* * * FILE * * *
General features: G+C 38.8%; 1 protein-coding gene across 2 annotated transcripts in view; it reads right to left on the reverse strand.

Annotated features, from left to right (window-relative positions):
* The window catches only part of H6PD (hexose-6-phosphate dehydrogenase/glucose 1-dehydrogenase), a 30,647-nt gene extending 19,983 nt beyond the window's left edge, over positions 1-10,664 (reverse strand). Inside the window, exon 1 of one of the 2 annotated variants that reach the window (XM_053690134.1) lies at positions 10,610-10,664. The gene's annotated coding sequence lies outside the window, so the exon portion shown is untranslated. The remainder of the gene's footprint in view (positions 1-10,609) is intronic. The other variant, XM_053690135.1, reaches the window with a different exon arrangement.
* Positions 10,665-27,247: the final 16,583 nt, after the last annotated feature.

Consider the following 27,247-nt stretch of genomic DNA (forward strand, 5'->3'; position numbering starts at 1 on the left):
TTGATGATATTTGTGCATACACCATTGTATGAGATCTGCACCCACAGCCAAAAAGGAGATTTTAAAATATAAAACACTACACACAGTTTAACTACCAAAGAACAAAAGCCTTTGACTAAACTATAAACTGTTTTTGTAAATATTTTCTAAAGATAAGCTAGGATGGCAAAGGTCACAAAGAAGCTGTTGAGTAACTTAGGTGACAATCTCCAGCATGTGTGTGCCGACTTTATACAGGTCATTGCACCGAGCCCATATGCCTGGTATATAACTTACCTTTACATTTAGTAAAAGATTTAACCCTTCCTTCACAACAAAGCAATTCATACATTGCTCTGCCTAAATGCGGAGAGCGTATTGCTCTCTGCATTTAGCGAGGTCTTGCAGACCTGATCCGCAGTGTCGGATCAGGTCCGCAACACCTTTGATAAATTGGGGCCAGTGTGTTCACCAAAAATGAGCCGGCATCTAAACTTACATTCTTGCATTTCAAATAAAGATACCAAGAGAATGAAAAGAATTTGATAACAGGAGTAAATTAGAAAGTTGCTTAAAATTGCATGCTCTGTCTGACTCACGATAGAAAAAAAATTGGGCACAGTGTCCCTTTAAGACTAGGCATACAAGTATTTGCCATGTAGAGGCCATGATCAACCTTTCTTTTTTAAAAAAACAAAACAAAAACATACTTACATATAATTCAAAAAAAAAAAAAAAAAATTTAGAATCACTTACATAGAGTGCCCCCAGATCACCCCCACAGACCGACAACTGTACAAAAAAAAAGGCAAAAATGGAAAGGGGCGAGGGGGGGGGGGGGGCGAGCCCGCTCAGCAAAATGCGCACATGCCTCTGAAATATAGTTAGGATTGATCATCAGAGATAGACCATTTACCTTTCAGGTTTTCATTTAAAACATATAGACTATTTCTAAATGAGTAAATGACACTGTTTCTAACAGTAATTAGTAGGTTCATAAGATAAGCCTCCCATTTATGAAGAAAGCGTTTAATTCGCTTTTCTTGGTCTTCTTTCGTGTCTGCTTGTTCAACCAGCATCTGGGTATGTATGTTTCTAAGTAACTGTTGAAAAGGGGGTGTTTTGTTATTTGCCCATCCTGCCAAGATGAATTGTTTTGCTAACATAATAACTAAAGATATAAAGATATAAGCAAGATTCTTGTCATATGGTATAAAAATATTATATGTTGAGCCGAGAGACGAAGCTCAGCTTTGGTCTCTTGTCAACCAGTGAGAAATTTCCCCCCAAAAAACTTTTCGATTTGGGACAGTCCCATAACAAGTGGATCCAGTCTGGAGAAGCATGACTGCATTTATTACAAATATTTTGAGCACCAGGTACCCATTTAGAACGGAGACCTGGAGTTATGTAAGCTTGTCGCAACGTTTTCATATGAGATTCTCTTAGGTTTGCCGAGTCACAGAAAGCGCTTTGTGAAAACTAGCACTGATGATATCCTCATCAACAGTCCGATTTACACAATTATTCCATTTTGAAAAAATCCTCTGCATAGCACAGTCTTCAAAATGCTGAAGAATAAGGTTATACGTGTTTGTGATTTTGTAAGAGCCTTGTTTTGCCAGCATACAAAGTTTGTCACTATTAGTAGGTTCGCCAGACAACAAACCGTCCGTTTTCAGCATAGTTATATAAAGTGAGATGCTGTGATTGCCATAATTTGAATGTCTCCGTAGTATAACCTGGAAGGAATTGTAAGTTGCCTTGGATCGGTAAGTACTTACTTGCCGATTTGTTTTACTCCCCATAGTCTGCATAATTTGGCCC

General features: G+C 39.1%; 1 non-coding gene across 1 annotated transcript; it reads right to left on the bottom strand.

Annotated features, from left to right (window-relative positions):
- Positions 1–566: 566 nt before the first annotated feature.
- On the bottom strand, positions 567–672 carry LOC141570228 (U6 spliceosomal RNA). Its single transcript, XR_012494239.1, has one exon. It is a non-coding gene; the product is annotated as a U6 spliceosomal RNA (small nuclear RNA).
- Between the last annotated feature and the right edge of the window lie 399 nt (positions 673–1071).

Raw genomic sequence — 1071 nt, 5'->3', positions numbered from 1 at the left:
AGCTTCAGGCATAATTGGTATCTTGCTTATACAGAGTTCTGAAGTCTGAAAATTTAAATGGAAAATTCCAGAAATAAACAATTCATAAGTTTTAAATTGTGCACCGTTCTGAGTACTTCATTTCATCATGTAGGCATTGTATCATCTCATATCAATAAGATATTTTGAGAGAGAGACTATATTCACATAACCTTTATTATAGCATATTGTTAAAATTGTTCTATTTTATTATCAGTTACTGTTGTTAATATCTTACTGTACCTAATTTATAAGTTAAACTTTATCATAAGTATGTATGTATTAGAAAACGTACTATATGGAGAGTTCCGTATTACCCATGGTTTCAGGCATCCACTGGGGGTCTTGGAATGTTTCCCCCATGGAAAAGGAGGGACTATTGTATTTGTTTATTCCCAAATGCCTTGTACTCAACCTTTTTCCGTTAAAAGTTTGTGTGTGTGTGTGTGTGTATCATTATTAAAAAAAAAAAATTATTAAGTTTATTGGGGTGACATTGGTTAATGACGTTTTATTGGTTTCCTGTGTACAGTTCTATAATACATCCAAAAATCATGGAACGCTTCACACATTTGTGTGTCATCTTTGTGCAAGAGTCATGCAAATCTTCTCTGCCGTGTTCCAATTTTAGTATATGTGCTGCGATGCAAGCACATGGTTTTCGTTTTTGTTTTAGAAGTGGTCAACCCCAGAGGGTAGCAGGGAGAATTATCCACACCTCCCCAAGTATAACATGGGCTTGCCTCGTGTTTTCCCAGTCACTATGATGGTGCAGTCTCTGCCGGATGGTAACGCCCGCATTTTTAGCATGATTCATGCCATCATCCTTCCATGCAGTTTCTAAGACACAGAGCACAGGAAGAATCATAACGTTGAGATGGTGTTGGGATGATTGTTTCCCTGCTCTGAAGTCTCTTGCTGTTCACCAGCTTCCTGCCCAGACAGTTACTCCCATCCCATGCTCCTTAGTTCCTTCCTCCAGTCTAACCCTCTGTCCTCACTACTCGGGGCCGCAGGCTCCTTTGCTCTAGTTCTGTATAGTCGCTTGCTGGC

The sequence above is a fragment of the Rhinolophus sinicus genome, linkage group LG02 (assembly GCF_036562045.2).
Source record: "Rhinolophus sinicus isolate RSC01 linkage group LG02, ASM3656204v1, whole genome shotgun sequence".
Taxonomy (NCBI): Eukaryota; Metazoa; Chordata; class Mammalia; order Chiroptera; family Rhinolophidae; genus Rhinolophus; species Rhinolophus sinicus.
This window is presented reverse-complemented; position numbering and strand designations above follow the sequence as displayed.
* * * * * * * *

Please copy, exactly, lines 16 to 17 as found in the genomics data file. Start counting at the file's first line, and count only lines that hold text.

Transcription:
Taxonomy (NCBI): Eukaryota; Metazoa; Chordata; class Mammalia; order Chiroptera; family Rhinolophidae; genus Rhinolophus; species Rhinolophus sinicus.
This window is presented reverse-complemented; position numbering and strand designations above follow the sequence as displayed.